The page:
In situ conservation of these resources alone cannot meet the ever increasing demand of pharmaceutical industry. It is, therefore, inevitable to develop cultural practices and propagate these plants in Available online: Commercial cultivation will put a check on the continued exploitation from wild sources and serve as an effective means to conserve the rare floristic wealth and genetic diversity.
It is necessary to initiate systematic cultivation of medicinal plants in order to conserve biodiversity and protect endangered species. In the pharmaceutical industry, where the active medicinal principle cannot be synthesised economically, the product must be obtained from the cultivation of plants.
Systematic conservation and large scale cultivation of the concerned medicinal plants are thus of great importance. Efforts are also required to suggest appropriate cropping patterns for the incorporation of these plants into the conventional agricultural and forestry cropping systems.
Cultivation of this type of plants could only be promoted if there is a continuous demand for the raw materials. There are at least 35 major medicinal plants that can be cultivated in India and have established demand for their raw material or active principles in the international trade table. It is also necessary to develop genetically superior planting material for assured uniformity and desired quality and resort to organised cultivation to ensure the supply of raw material at growers end.
Hence, small scale processing units too have to be established in order that the farmer is assured of the sale of raw material. Thus, cultivation and processing should go hand in hand in rural areas. In almost all the traditional system of medicine, the quality control aspect has been considered from its inspection of itself Rishis, Viadyas and Hakims.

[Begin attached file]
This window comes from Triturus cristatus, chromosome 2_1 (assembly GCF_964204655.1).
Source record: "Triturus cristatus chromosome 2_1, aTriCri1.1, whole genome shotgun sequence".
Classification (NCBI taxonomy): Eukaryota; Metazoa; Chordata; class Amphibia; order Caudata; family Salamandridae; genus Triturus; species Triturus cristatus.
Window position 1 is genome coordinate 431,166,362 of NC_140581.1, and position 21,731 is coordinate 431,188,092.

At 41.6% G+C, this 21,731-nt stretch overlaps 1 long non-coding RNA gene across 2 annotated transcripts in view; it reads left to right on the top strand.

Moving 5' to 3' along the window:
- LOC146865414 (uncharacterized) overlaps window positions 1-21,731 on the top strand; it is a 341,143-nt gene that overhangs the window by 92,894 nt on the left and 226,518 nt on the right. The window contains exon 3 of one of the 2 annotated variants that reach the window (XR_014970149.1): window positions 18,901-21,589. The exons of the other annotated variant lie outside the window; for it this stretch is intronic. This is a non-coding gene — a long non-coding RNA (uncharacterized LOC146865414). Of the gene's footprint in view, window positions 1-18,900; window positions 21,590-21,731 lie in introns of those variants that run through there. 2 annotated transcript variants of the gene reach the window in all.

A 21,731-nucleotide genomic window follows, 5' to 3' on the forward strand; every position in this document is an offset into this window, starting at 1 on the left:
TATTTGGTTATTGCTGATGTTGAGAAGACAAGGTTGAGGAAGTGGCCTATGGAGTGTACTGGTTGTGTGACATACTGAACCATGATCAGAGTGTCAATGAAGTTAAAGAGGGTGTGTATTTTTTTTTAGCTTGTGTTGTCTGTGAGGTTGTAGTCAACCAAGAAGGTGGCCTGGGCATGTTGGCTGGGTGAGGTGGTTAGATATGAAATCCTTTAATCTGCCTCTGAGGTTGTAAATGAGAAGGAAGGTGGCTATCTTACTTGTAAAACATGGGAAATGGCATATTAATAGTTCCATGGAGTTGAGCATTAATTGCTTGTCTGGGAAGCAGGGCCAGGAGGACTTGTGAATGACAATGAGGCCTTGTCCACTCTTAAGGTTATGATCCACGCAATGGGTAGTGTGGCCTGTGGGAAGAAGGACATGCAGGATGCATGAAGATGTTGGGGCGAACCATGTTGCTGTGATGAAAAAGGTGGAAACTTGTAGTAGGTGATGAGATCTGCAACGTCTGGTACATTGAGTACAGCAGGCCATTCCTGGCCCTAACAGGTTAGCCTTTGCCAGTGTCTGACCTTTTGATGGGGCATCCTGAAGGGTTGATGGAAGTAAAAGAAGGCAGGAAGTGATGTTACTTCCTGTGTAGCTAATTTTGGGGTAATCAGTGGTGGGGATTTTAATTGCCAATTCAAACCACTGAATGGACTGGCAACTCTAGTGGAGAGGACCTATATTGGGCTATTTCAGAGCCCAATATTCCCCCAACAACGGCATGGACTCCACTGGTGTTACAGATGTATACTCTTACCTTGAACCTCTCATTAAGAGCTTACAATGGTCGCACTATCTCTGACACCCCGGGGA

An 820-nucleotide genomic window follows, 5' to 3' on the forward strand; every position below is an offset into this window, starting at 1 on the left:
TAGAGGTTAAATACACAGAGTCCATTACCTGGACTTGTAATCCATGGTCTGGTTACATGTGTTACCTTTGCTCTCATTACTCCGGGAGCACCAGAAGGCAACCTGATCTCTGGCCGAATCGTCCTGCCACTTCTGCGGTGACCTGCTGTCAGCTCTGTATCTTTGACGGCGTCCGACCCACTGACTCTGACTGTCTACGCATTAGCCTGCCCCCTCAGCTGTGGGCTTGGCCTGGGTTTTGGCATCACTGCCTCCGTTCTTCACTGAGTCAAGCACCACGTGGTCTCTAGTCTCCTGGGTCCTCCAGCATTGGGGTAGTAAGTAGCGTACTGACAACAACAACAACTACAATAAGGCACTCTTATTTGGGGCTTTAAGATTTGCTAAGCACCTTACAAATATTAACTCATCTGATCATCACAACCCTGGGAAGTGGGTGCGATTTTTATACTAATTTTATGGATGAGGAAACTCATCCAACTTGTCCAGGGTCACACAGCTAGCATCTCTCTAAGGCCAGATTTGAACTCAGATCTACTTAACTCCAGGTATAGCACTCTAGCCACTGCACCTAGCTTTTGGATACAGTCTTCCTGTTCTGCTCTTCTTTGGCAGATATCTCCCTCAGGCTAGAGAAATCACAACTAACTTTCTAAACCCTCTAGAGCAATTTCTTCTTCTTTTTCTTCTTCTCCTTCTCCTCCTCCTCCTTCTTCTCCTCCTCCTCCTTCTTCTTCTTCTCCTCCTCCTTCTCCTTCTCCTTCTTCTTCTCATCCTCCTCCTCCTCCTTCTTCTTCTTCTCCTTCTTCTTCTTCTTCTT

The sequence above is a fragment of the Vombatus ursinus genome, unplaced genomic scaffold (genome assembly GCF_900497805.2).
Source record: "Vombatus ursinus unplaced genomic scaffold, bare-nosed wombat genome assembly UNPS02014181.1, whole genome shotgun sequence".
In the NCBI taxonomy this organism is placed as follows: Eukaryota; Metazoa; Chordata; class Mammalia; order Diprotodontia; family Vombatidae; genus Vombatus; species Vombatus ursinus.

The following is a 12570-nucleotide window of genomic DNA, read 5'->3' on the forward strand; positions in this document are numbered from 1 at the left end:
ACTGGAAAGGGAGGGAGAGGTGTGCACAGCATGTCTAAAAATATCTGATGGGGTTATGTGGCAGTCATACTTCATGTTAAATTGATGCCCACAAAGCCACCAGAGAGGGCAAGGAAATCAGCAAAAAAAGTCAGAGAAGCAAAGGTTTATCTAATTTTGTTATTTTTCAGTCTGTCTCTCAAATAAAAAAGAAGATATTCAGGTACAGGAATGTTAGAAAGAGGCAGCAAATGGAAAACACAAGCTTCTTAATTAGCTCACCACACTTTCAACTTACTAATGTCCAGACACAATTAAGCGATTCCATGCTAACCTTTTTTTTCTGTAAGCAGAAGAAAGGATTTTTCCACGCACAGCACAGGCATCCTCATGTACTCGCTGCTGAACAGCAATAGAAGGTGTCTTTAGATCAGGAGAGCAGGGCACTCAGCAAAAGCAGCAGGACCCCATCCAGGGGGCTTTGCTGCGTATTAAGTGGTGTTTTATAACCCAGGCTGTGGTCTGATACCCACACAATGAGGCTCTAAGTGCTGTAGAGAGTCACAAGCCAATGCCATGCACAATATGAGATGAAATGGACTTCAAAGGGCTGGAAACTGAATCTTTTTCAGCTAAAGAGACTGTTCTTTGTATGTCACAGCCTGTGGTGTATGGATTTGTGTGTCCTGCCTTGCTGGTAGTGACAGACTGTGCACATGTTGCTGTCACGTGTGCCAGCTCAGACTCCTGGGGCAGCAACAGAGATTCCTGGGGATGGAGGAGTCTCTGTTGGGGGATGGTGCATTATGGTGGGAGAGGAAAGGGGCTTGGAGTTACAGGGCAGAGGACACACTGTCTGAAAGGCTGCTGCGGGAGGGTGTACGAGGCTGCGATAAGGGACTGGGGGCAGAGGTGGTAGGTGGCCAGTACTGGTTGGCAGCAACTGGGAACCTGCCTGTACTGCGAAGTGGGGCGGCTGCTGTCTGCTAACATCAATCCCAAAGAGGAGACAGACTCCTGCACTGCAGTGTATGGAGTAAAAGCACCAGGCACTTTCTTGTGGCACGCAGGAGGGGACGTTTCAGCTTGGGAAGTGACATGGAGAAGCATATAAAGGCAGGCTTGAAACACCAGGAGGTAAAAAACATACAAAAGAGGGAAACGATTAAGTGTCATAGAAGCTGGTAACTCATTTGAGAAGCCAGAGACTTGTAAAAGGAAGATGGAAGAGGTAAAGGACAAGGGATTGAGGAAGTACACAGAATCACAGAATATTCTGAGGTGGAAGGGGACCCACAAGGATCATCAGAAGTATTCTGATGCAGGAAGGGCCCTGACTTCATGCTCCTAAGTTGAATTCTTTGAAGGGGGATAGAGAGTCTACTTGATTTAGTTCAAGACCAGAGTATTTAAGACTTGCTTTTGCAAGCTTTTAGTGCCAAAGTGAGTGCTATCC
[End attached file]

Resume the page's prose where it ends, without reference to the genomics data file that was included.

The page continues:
Unlike in olden times where traditional practitioners prepared and tested the qualities of herbal medicines, the problem faced today are these of economics of industrial scale production, shelf life and distribution to long distance.
These have necessiated develoment of modern and objective standards for evaluating the safety, quality and efficacy of these medicines. People are also becoming aware of the potency and side effect. To again public trust and to bring herbal product into mainstream of today health care system, the researchers, the manufacturer and the regulatory agencies mustapply rigorous scientific methodologies to ensure the quality and Lot-to- loy consisency of the traditional herbal product.
It is cardinal responsibility of the regulatory authorities to ensure that the consumer get the medication, which guarantee purity, safety, potency and efficacy. Herbal product has been enjoying among the Custers throughout the world. However, one of the customers throughout the world. The task of lying down standards for quality control of herbal crude and their formulation involes biological evaluation for a particluar Available online: To ensure safety and quality of the medicinal plant it is necessary to focus on all aspects of medicinal plant research from entho — pharmacology, utilization, isolation.